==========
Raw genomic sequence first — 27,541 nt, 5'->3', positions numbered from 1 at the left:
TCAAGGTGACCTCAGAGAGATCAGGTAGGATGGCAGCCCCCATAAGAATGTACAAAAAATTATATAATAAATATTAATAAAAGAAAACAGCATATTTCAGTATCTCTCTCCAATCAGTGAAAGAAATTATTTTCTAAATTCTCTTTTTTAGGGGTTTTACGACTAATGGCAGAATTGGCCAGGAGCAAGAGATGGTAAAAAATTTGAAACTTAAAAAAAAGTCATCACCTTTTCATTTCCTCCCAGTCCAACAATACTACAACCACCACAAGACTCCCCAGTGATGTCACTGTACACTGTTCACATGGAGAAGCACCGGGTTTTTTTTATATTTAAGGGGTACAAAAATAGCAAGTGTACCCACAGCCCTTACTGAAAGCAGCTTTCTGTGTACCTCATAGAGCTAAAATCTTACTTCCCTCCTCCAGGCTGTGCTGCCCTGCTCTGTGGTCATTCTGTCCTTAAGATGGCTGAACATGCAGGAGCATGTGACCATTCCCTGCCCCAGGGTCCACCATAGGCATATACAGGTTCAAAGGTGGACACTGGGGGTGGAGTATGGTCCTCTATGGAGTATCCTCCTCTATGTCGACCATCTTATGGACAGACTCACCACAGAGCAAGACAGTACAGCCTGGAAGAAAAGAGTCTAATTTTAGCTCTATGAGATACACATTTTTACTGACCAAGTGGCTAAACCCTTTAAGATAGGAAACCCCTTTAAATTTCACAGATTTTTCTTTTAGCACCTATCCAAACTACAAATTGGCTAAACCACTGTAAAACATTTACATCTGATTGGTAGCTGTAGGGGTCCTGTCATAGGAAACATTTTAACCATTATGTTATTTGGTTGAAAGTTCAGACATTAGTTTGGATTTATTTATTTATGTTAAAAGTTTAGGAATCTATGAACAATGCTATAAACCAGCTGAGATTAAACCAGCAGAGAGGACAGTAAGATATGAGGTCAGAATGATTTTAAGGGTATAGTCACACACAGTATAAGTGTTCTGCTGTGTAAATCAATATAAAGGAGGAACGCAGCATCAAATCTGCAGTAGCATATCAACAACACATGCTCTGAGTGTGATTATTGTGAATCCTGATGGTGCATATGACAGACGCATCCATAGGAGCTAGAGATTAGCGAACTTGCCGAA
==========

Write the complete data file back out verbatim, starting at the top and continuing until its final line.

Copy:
Raw genomic sequence first — 27,541 nt, 5'->3', positions numbered from 1 at the left:
TCAAGGTGACCTCAGAGAGATCAGGTAGGATGGCAGCCCCCATAAGAATGTACAAAAAATTATATAATAAATATTAATAAAAGAAAACAGCATATTTCAGTATCTCTCTCCAATCAGTGAAAGAAATTATTTTCTAAATTCTCTTTTTTAGGGGTTTTACGACTAATGGCAGAATTGGCCAGGAGCAAGAGATGGTAAAAAATTTGAAACTTAAAAAAAAGTCATCACCTTTTCATTTCCTCCCAGTCCAACAATACTACAACCACCACAAGACTCCCCAGTGATGTCACTGTACACTGTTCACATGGAGAAGCACCGGGTTTTTTTTATATTTAAGGGGTACAAAAATAGCAAGTGTACCCACAGCCCTTACTGAAAGCAGCTTTCTGTGTACCTCATAGAGCTAAAATCTTACTTCCCTCCTCCAGGCTGTGCTGCCCTGCTCTGTGGTCATTCTGTCCTTAAGATGGCTGAACATGCAGGAGCATGTGACCATTCCCTGCCCCAGGGTCCACCATAGGCATATACAGGTTCAAAGGTGGACACTGGGGGTGGAGTATGGTCCTCTATGGAGTATCCTCCTCTATGTCGACCATCTTATGGACAGACTCACCACAGAGCAAGACAGTACAGCCTGGAAGAAAAGAGTCTAATTTTAGCTCTATGAGATACACATTTTTACTGACCAAGTGGCTAAACCCTTTAAGATAGGAAACCCCTTTAAATTTCACAGATTTTTCTTTTAGCACCTATCCAAACTACAAATTGGCTAAACCACTGTAAAACATTTACATCTGATTGGTAGCTGTAGGGGTCCTGTCATAGGAAACATTTTAACCATTATGTTATTTGGTTGAAAGTTCAGACATTAGTTTGGATTTATTTATTTATGTTAAAAGTTTAGGAATCTATGAACAATGCTATAAACCAGCTGAGATTAAACCAGCAGAGAGGACAGTAAGATATGAGGTCAGAATGATTTTAAGGGTATAGTCACACACAGTATAAGTGTTCTGCTGTGTAAATCAATATAAAGGAGGAACGCAGCATCAAATCTGCAGTAGCATATCAACAACACATGCTCTGAGTGTGATTATTGTGAATCCTGATGGTGCATATGACAGACGCATCCATAGGAGCTAGAGATTAGCGAACTTGCCGAA